Review by Dan Skip Allen
I'm a big fan of foreign films because there are plenty of gems hiding within the sea of international cinema. One recent gem is Thunder, the Swiss submission for the Best International Feature Oscar at next year's Academy Awards. Writer-director Carmen Jaquier has a legitimate contender on her hands.
Elizabeth (Lilith Grasmug) is a seventeen-year-old girl who lives in a convent in turn of the century Switzerland. When she gets word that her sister has passed away, she is told she must return home to work for her parents on their farm. The death of her sister is a mysterious one, and she starts to ask around about what happened.
Jaquier has made a beautiful film with breathtaking views of the Swiss countryside and adjacent mountains overlooking the village in the film. The beautiful cinematography by Marine Atlan is perfect. In one sex scene, the wind blows the hair of the main girl as the sounds of crickets and water flowing lull in the background. I'm amazed at how all of this was captured so effortlessly. It's one of the best-looking films I've seen all year.
This story was a difficult one to watch unfold, despite how beautiful it was to look at. There is a dichotomy there that is fascinating to me. While the main girl is acclimating herself back into her old life, she starts to discover what is going on in this community. Three boys who are always around start to make themselves noticed by her, so she starts to explore their relationship with her sister. There was more going on than she thought while she was gone.
With this being about boys and girls, there is an underlying storyline of sexual repression. This town is in the middle of a world of ideals about Christianity and strong religious beliefs that make it hard for the boys and girls coming of age, as they get more mature, wanting to explore their sexual urges — even if they are told it’s wrong. With this being in such a location and time, you’d expect the boys to be crossing the line, but the elders are on top of things because of the last death.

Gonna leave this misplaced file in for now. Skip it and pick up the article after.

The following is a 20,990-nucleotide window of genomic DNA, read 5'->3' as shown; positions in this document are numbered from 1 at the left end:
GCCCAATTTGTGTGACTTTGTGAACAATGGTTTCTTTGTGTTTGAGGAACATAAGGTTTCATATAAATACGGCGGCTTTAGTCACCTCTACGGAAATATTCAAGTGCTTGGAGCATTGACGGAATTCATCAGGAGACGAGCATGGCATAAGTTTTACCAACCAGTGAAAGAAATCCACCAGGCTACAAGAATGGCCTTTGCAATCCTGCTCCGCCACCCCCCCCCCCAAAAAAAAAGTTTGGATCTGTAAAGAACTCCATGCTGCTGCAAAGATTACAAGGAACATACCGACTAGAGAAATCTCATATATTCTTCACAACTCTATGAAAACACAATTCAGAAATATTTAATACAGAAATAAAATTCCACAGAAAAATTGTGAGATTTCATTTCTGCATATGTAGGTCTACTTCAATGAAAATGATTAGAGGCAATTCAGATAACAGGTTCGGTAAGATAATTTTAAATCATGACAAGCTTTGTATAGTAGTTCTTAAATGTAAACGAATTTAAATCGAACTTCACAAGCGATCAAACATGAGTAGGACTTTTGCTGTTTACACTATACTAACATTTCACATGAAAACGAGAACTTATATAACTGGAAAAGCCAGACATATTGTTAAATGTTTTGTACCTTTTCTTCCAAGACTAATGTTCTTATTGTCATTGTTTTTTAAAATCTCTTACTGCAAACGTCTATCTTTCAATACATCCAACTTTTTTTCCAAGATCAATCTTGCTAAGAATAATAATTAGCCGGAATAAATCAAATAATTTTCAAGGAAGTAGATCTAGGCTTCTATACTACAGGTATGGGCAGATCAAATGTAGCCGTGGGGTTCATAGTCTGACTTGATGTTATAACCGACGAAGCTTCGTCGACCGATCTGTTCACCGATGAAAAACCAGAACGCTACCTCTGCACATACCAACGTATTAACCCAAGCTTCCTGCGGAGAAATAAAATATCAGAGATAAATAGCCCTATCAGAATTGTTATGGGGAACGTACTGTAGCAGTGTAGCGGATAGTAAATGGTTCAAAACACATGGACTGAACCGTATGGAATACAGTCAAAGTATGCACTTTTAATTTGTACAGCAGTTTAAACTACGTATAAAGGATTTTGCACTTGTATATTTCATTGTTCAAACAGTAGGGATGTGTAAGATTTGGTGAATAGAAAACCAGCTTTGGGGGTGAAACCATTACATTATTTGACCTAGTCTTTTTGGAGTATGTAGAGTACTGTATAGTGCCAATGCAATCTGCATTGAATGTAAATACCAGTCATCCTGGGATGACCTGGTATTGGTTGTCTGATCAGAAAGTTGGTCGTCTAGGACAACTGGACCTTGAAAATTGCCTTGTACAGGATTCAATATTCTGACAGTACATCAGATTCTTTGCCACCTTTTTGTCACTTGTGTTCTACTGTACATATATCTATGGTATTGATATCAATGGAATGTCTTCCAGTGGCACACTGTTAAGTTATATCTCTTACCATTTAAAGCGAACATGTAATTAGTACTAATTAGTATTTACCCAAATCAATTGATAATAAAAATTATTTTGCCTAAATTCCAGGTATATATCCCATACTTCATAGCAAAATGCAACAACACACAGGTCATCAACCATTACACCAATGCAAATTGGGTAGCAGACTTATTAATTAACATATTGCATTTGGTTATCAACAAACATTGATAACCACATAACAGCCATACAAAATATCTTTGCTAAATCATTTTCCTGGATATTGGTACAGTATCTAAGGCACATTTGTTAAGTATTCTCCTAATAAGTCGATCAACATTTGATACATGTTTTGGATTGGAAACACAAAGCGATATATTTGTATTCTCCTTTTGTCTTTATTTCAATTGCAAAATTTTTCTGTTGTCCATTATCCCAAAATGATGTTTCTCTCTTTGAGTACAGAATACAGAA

There are two things in this film — besides the cinematography — that stood out to me quite a bit: the score, which had beautiful sounds that reflected the incredible surroundings, and a hidden notebook that provided narrative information for those watching the film. The director used the notebook in a way I hadn't seen before. The deceased sister narrated her own words in it and expressed her desires for sex and male companionship. This was her undoing, though.
Films about the past or foreign lands can be a bit hit or miss. Sometimes, things can get lost in translation. That isn’t the case here, though. There is a clear storyline based on various factors that let the viewer come to their own conclusions on the situation in the film. Writer-director Carmen Jaquier does a great job portraying this story on screen using a couple of different techniques, including extraordinary cinematography and score. Thunder is a well-done movie with difficult subject matter. This has a good chance for awards consideration.
Thunder hits theaters on October 25.